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Pronunciation: (moh-hair)

Mohair fiber comes from the angora goat, which originated in the Angora region of Turkey. But most production comes from South Africa and the United States.

The Angora goat grows long curly locks of fiber. This coat of fine fiber is collected once or twice per year, depending on the staple length desired by the harvester.

Mohair fibers range from 6 to 12 inches in length and come in many natural shades such as various reds, blacks and grays, in addition to pure white. The white takes dyes easily and holds them well.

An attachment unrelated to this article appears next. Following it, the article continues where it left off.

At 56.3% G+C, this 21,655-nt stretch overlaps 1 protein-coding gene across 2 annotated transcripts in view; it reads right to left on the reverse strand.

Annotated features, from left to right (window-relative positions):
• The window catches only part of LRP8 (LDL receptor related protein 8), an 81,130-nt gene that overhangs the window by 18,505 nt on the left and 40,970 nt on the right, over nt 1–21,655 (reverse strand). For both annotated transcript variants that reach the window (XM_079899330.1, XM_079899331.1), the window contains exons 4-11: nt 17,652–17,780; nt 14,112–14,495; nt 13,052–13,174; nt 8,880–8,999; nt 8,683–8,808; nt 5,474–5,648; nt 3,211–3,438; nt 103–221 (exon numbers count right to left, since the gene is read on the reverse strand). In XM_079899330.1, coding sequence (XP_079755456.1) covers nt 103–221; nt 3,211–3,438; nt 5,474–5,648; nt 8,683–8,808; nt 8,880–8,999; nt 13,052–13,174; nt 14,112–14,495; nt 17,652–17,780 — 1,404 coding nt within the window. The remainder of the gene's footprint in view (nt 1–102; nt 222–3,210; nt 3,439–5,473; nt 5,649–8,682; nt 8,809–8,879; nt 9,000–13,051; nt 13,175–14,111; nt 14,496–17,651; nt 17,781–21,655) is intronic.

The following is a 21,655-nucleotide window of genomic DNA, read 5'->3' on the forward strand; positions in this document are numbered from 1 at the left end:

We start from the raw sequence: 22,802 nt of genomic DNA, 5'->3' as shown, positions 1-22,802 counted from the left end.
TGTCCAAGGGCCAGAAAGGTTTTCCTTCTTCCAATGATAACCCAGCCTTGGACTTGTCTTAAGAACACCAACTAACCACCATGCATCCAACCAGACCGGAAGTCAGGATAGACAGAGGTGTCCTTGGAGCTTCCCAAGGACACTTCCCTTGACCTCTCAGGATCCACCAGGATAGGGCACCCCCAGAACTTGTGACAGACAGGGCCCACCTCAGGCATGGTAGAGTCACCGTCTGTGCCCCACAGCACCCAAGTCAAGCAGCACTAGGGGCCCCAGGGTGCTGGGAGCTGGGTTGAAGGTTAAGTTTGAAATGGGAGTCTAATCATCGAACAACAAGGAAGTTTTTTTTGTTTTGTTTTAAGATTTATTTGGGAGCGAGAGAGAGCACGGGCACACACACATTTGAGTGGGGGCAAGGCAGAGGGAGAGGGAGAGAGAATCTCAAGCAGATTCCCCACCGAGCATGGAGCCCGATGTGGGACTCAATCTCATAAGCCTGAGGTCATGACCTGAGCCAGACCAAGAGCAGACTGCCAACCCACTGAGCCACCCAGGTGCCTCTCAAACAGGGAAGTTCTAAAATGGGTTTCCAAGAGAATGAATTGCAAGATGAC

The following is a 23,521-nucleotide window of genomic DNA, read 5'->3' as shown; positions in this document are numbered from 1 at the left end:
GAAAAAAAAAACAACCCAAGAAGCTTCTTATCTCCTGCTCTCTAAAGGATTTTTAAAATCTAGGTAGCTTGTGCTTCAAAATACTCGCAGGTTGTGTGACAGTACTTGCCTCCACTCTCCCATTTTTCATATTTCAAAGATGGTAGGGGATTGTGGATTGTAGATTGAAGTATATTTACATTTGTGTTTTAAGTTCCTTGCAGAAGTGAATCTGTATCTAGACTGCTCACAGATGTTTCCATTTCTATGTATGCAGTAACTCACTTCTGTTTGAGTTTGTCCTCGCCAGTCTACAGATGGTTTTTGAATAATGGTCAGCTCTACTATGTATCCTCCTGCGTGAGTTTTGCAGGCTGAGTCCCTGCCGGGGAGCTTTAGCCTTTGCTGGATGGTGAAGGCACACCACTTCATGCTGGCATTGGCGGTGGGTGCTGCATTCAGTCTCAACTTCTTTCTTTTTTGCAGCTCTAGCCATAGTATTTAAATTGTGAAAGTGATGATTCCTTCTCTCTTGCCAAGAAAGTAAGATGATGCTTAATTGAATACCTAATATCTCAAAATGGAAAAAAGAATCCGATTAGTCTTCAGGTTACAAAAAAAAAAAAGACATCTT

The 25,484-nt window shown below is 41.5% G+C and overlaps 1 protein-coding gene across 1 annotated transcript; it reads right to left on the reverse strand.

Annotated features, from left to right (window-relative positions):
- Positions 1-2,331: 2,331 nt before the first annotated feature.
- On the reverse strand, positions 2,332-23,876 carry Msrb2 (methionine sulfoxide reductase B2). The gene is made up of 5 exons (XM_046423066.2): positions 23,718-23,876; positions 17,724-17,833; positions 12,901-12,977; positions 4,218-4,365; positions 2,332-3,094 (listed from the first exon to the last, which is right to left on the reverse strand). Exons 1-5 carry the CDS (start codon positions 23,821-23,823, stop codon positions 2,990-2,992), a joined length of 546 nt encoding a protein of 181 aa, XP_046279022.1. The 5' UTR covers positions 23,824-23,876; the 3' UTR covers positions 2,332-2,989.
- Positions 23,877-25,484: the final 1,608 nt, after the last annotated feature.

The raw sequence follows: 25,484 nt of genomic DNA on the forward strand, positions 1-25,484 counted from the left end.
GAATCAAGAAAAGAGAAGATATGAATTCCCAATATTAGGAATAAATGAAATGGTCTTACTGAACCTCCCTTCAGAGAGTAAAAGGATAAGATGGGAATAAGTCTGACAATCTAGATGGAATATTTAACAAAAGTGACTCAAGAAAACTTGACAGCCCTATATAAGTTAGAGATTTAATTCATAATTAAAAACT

It is a very smooth and strong fiber that does not felt as easily as wool. The fibers tend to stick out when felted in a wool blend yarn and display a fuzz effect. Mohair yarns tend to have the fuzz effect around the strand. They can be easily knitted into warm but very lightweight scarves, sweaters, hats and more.

Mohair has excellent durability and does not crease or wrinkle very easily. It is not a rare fiber but does cost more than typical wool yarns, mostly due to its being advertised as a premium fiber.


The Angora goats eat almost anything, including many weeds that other animals will not. And since they are disease resistant, growing them couldn't be easier, making them a good choice for people who want to raise their own.

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